There are two concepts that have caught our attention over the past few years—the “healing forest” and the “recovery ready community”.

The Healing Forest

9538751627_188a197fb0_bThe healing forest is a metaphor from a Native American recovery movement.

Here’s Bill White describing the concept of a healing forest:

One of the most riveting metaphors emerging from the Native American Wellbriety movement is that of the Healing Forest (Coyhis & White, 2002). In this metaphor, the clinical treatment of addiction is seen as analogous to digging up a sick and dying tree, transplanting it into an environment of rich soil, sunshine, water, and fertilizer only to return it to its original deprived location once its health has been restored and subsequently lost again. What is called for in this metaphor is treating the soil—creating a Healing Forest within which the health of the individual, family, neighborhood, community, and beyond are simultaneously elevated. The Healing Forest is a community in recovery.


Recovery Ready Communities

The advocacy group Young People in Recovery describes itself as “focused on creating recovery-ready communities throughout the nation for young people in, or seeking, recovery.”

It’s a great phrase. It immediately provokes the question, “what would that look like?”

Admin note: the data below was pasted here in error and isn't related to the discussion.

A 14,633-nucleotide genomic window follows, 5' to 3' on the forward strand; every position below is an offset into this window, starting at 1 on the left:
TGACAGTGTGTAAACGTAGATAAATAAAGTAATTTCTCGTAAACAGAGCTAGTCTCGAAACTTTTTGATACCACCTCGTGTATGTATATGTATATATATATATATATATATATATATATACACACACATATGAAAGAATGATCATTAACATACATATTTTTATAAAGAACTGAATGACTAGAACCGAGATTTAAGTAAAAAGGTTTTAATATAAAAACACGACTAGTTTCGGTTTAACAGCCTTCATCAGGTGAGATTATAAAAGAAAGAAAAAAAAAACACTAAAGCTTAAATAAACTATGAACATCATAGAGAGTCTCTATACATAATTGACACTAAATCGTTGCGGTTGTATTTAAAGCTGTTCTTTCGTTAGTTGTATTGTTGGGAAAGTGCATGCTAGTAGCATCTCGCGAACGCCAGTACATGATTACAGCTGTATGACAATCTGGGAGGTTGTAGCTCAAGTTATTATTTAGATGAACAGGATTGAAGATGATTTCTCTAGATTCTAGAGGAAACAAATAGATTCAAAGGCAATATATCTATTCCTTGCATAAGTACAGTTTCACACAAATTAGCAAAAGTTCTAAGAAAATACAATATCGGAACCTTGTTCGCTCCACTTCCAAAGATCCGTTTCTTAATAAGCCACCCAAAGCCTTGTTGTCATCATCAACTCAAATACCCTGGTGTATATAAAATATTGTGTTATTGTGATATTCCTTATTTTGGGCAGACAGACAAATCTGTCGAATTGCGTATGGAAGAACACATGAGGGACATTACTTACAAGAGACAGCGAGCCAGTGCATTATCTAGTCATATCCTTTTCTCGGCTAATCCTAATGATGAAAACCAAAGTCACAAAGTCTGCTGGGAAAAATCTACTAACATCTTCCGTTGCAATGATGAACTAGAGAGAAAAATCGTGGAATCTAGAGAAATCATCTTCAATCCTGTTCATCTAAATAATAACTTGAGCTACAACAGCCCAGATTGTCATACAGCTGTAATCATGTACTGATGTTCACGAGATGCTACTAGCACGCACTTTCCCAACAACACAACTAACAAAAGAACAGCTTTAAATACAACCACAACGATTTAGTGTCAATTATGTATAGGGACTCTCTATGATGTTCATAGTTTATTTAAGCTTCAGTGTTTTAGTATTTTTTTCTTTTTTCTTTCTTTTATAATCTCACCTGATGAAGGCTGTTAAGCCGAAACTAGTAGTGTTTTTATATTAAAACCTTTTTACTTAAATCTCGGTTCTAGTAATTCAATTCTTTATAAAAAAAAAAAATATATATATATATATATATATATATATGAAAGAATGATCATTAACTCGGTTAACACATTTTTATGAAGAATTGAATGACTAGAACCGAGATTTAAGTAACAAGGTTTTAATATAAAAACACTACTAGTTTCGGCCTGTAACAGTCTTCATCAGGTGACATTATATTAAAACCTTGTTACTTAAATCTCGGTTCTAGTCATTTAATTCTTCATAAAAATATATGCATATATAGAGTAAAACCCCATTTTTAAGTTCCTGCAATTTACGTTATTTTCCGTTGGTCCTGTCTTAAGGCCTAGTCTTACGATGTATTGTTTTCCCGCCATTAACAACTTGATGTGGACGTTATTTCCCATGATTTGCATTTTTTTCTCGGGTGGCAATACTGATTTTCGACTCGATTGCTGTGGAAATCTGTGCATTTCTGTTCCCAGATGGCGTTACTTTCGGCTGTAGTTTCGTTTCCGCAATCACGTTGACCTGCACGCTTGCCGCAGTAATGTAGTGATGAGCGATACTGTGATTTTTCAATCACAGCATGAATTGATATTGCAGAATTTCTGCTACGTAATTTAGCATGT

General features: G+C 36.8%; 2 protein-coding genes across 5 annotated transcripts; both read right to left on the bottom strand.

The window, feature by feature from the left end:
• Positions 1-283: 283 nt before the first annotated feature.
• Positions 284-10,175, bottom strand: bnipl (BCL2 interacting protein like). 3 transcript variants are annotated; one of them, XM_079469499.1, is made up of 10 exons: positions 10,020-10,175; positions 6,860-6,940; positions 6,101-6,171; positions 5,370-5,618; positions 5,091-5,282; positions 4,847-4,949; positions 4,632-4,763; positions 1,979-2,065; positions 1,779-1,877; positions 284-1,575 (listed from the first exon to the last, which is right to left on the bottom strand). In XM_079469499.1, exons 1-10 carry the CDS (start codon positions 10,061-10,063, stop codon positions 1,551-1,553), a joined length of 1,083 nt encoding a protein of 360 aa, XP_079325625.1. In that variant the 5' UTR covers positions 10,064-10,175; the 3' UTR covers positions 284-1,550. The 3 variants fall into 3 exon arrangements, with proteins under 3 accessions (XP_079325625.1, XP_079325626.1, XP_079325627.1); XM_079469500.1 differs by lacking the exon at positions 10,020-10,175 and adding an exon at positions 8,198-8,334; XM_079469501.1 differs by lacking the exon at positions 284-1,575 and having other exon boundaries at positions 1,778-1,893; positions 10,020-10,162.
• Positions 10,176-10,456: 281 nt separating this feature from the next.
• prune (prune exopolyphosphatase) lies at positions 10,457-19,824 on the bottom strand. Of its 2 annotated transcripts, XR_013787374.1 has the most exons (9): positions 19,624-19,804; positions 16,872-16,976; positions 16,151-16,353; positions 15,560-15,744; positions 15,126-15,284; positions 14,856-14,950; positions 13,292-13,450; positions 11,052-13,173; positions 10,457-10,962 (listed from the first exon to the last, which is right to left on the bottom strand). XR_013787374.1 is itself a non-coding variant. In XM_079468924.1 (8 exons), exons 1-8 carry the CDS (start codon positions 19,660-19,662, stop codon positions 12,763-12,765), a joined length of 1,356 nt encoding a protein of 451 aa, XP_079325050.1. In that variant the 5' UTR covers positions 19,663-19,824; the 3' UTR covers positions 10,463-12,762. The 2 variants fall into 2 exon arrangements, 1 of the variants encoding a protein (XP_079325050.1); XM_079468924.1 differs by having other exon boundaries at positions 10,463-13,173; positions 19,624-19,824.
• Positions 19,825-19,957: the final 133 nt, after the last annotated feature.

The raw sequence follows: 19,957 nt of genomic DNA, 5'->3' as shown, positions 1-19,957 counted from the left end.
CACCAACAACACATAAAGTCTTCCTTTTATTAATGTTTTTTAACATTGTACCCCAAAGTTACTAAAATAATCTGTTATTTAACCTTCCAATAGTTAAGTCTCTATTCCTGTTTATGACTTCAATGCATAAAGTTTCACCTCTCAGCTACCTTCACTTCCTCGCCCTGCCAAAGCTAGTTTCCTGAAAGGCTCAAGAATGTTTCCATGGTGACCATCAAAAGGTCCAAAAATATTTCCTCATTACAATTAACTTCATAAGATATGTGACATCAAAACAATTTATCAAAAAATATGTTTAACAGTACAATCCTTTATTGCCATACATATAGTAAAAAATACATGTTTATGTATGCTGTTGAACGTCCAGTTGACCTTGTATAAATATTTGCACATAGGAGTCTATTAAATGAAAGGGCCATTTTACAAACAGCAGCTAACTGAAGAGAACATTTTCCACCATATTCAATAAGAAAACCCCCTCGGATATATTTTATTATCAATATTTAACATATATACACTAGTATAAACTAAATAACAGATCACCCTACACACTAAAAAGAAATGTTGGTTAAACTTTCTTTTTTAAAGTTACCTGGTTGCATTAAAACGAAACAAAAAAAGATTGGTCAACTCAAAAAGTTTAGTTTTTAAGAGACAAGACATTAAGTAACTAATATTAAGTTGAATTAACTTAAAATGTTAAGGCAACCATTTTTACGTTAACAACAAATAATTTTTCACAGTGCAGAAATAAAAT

They don’t appear to have written much on the concept, though they say they’ve, “outlined four areas in which improved resources are needed for young people in recovery: Access to treatment Educational opportunities, Secure, quality housing, and Employment opportunities.”

What does one of these communities look like?

We work in a community that has evolved to resemble these concepts.

We’ve created this site to help make the concept more concrete in order to:

  • help us play a more deliberate role in helping it continue to evolve in our community;
  • acknowledge the people, businesses and institutions that have helped develop this healing forest in our community;
  • to inspire others to contribute to the healing forest; and
  • provide concrete examples that might help others adapt the model to their own community development efforts.

It’s a work in process

This is not meant to imply that the mission is accomplished or that elements described here are perfect.

There’s a lot of work to do.

However, up to this point, it has occurred through a kind of unplanned evolution.

We hope that mapping it out in this way will help identify needs, resources and opportunities for improvement.

Where are we?

Learn more here.